For two mornings in a row back in February I woke up ridiculously happy. Wedged between two pillows that mysteriously migrated to cuddle me during both nights, I felt safe and held in the limitless love of the Universe. I woke each day gifted with the feeling of being deeply loved that I’d longed for my entire life. What’s astonishing is that it was coming from thin air.
And then, my long term relationship ended.
It had been coming for a while, and it wasn’t a big surprise, but it packed a punch in my sustainable joy department.
And the thing is, I’m kind of mad about it. Finally I was in a place where the happiness was sustainable — only to have it pulled out from under me.
My grieving process for the first few weeks took the form of anger and extreme busy-ness. I was unable to feel much joy during that time. And I was mad about being mad, you know?
As the days went on, I fell right back into worry, fear, exhaustion, and a kind of emotional contraction. My heart, like the Grinch’s, felt 3 sizes too small.
But then today — a miracle! After weeks of aggressive self care, I woke this morning feeling better. I greeted the morning with more of a “yayyyy” than an “oh no….”.
I hesitate to use the word aggressive, because it’s a strong word with some unpleasant associations. But it’s the only way to describe what I practice:
o I diligently defend my alone time several evenings a week and on weekends.
o I turn off my phone for a few hours before bed.
o I schedule monthly massages, health care appointments, and give myself mani/pedis.
o I go to concerts and only spend time with the friends who nourish me (and vice versa).
o I meditate, eat right, drink plenty of water, exercise. I get enough sleep.
o I plan time to do nothing productive each day.
This is a huge change for me from a life where I was always busy doing something and caring for everyone else. I hit bottom on that path a couple of times, falling into a state where I had so much anxiety or became so ill I couldn’t get out of bed. One time was when my son was a year old and I’d gone a year without a full night’s sleep. Another was during graduate school while preparing for oral exams. Somewhere along the way I finally realized that I was making myself busy to avoid feeling my sadness and grief about my life — and I had a lot of it.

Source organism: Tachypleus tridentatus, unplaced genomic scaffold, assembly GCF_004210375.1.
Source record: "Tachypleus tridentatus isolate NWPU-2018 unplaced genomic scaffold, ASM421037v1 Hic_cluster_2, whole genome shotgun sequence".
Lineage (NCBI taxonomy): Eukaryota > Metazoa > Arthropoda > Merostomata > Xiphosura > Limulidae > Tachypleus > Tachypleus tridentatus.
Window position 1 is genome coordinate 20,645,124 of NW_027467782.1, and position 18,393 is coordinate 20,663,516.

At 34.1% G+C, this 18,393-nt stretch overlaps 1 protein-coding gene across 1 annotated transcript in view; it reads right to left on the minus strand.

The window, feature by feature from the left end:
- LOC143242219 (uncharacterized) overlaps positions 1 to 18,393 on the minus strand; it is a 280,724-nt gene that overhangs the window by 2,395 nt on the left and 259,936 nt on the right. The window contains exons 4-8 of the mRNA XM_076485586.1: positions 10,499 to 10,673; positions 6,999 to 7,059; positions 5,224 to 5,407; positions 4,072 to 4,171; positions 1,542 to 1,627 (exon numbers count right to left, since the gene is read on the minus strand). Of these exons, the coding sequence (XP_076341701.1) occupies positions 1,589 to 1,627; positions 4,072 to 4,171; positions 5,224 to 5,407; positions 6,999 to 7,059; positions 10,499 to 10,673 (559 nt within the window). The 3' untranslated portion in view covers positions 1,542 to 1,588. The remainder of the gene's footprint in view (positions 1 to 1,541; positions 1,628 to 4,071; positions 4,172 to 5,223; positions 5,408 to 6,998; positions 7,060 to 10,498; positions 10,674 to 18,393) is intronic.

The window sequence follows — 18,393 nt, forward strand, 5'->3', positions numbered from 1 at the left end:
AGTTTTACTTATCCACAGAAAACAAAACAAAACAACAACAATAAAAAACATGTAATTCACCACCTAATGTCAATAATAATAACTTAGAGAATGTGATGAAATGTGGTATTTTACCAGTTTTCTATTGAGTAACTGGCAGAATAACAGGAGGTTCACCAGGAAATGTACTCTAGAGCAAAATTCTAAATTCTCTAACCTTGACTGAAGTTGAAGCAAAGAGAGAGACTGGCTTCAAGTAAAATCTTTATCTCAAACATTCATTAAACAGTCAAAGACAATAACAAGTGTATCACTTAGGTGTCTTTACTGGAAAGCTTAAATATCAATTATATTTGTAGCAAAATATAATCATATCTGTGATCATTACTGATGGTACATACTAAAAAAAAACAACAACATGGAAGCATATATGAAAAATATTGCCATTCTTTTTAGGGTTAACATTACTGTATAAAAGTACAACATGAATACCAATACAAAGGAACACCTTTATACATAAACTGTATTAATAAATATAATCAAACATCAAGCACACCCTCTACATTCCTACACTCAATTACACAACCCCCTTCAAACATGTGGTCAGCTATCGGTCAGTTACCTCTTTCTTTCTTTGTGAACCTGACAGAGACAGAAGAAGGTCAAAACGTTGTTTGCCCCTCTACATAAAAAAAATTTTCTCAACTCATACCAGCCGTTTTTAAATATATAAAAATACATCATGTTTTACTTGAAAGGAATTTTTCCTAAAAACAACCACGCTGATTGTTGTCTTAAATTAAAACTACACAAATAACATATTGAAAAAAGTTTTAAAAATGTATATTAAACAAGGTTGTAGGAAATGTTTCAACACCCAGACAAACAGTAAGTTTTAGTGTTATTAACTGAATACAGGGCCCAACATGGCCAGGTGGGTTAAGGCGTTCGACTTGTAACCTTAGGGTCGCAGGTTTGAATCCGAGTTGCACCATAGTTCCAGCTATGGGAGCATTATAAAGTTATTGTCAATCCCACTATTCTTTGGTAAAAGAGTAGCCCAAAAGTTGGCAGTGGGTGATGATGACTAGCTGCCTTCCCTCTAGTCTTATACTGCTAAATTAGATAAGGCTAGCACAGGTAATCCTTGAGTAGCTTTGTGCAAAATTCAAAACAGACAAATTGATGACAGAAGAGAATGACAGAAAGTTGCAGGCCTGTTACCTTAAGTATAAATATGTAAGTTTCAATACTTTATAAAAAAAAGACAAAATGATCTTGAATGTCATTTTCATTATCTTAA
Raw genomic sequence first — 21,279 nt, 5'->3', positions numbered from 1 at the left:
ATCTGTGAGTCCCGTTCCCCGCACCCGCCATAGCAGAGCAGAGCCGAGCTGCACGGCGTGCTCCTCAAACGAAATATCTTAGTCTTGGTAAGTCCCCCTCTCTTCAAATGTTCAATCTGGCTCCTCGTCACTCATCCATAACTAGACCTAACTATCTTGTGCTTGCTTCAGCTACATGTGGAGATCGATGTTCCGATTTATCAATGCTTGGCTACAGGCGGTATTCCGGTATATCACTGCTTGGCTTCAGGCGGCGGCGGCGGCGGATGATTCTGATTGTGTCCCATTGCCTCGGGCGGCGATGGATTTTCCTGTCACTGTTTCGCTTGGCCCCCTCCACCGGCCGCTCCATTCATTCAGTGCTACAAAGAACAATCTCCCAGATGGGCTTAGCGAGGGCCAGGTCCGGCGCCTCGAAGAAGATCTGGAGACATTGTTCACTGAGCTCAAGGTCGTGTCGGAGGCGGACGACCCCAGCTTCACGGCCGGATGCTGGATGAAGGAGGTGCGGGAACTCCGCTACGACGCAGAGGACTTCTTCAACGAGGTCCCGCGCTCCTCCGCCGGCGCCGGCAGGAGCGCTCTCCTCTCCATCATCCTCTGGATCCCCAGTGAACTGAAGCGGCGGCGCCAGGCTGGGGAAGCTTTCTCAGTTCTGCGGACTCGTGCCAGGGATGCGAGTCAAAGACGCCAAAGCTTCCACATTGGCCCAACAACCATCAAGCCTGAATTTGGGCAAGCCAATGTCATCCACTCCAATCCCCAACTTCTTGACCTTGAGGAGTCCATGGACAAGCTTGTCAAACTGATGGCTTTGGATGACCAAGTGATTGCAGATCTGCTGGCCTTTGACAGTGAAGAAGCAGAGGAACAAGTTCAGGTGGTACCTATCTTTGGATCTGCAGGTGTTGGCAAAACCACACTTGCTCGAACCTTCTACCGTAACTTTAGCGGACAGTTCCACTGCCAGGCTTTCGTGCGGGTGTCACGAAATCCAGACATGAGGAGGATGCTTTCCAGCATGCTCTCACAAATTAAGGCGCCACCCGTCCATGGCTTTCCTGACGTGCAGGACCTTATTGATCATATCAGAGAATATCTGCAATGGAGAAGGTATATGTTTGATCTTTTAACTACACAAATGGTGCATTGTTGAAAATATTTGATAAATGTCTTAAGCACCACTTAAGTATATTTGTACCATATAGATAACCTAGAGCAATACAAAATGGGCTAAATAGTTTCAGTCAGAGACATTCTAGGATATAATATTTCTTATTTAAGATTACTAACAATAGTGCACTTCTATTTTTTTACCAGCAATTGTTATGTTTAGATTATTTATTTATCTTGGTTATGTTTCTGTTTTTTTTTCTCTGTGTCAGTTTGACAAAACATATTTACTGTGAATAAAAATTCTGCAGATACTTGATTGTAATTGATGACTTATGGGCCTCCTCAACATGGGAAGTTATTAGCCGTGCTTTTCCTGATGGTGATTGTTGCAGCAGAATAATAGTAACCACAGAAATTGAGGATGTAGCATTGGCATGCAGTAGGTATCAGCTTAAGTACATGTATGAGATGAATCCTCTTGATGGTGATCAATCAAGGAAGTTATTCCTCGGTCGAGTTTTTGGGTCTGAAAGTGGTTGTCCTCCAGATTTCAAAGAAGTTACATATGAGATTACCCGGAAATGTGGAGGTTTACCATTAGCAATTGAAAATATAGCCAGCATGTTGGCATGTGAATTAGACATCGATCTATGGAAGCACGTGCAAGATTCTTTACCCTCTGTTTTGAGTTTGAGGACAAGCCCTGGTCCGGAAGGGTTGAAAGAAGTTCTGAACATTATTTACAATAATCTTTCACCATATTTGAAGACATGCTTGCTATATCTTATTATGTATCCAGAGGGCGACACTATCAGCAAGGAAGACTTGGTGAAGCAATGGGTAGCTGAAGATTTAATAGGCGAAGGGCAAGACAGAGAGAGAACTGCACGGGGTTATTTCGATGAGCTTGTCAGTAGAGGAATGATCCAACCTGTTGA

I’ll spare you the details. Let’s just say I’m no stranger to grief and loss and all the stresses of daily life. My life is no less stressful now — my son is 16, and I’m working full time in a job where I counsel people all day long, sometimes people in dire straits. What’s different is that I make time for myself. I allow myself to experience my feelings for a short time each day. I get support from some amazing friends and mentors when I need it. And I’ve discovered that the uncomfortable feelings pass more quickly if I just take some time to sit with them and say “hello friend, what do you want me to know today?”. Once they’ve been heard, they seem to feel free to go on their way and leave me in peace.
I guess you could say that I’ve finally allowed myself to be happy. I say no to things I don’t want to do. It’s part of my self care not to overcommit, which means I have to let go of some things. I have finally learned that I need time to do nothing each day.
With this new attitude, my goals for this year are simple. I want to get a cat. I want to make friends with my couch. Maybe this year I will even take up riding horses again, since my new home is located about 2 minutes from a local stable.
For now I’m sustaining my joy by caring for myself, by doing meaningful work, and allowing time for satisfying play. Bit by bit, I’m continuing to create a life that I love.
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If you’d like more help with sustaining joy, I have a couple of other ways to support you. The first is the Shamanic Clarity and Balance e-course. If you’d prefer one-on-one support, you can click here for a free phone consultation with me.